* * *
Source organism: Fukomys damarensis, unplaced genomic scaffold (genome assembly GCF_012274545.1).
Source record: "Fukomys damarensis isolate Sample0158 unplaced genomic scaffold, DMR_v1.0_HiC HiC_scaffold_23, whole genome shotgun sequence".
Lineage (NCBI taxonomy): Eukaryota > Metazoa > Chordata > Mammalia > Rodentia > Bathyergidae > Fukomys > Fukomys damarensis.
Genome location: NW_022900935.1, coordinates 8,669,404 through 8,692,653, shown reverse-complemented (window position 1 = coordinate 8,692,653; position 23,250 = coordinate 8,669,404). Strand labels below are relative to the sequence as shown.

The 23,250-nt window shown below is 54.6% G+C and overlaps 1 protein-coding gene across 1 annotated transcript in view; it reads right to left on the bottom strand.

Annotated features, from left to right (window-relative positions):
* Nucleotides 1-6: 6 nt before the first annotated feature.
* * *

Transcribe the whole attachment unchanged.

Source organism: Fukomys damarensis, unplaced genomic scaffold (genome assembly GCF_012274545.1).
Source record: "Fukomys damarensis isolate Sample0158 unplaced genomic scaffold, DMR_v1.0_HiC HiC_scaffold_23, whole genome shotgun sequence".
Lineage (NCBI taxonomy): Eukaryota > Metazoa > Chordata > Mammalia > Rodentia > Bathyergidae > Fukomys > Fukomys damarensis.
Genome location: NW_022900935.1, coordinates 8,669,404 through 8,692,653, shown reverse-complemented (window position 1 = coordinate 8,692,653; position 23,250 = coordinate 8,669,404). Strand labels below are relative to the sequence as shown.

The 23,250-nt window shown below is 54.6% G+C and overlaps 1 protein-coding gene across 1 annotated transcript in view; it reads right to left on the bottom strand.

Annotated features, from left to right (window-relative positions):
* Nucleotides 1-6: 6 nt before the first annotated feature.